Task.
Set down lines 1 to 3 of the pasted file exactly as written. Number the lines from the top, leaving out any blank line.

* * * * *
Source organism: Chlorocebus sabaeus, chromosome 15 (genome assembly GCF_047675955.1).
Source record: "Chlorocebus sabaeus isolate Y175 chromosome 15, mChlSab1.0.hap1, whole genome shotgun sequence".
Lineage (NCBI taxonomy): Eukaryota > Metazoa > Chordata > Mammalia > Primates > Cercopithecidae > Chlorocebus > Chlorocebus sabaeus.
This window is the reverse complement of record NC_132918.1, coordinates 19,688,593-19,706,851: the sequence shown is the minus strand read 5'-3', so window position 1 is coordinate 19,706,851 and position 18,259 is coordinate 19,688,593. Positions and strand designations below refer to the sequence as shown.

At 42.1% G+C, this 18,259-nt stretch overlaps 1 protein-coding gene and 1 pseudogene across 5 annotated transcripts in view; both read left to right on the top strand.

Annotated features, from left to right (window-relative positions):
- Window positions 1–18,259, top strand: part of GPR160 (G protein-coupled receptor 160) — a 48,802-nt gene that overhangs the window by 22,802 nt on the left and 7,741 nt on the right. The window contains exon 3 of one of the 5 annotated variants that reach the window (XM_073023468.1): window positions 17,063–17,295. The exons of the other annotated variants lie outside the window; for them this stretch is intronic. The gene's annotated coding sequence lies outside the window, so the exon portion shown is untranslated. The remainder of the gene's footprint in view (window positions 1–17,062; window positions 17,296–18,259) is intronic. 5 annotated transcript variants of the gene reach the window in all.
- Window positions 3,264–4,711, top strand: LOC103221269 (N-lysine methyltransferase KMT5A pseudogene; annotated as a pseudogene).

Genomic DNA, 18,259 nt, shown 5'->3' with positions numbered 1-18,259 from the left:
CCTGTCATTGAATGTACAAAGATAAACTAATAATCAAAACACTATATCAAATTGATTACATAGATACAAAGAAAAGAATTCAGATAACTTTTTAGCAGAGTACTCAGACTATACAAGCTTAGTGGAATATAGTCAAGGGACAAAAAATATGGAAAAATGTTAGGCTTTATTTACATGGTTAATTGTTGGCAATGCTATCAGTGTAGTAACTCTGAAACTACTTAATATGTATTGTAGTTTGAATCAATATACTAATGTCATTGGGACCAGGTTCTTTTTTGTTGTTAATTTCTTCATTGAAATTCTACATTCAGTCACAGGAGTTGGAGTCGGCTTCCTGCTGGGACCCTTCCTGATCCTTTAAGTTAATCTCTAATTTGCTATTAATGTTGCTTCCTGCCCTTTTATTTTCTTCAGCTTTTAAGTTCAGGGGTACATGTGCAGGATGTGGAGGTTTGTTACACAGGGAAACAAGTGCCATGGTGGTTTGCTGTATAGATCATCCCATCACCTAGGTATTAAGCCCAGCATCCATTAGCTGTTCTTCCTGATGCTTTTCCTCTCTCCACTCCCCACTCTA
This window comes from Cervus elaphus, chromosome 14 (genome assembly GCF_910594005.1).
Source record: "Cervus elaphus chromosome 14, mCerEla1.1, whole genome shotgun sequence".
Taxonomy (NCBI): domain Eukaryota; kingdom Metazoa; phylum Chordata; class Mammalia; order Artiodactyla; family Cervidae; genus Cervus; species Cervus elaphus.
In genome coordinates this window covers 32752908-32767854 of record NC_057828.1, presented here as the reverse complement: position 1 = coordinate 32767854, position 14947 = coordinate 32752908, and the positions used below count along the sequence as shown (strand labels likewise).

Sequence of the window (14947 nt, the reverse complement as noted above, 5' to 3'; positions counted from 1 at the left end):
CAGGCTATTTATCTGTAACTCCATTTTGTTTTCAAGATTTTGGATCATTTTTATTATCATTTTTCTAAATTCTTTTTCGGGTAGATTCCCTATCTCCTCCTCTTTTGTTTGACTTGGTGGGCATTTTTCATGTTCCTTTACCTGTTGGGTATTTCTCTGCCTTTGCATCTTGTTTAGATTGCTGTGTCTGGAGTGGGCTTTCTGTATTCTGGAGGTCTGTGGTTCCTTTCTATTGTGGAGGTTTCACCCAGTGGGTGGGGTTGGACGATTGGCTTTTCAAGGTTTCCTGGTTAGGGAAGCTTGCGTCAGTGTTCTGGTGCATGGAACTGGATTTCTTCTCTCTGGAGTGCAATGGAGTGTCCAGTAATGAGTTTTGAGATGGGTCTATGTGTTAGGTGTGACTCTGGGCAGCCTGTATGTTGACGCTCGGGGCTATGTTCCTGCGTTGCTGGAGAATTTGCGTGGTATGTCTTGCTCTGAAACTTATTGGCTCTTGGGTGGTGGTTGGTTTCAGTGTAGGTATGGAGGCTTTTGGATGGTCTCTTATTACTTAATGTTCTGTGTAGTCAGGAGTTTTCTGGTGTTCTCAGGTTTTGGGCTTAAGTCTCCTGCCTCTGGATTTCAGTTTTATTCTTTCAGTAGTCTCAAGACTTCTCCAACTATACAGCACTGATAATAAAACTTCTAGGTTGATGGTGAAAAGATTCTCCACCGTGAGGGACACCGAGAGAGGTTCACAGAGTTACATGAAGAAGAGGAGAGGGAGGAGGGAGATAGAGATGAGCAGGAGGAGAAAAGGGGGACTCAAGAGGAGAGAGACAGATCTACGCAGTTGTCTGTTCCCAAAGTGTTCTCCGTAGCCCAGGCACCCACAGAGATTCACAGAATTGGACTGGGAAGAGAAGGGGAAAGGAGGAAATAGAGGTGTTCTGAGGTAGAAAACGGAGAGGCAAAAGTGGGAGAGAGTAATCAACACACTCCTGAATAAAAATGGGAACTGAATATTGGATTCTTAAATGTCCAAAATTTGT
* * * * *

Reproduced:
Source organism: Chlorocebus sabaeus, chromosome 15 (genome assembly GCF_047675955.1).
Source record: "Chlorocebus sabaeus isolate Y175 chromosome 15, mChlSab1.0.hap1, whole genome shotgun sequence".
Lineage (NCBI taxonomy): Eukaryota > Metazoa > Chordata > Mammalia > Primates > Cercopithecidae > Chlorocebus > Chlorocebus sabaeus.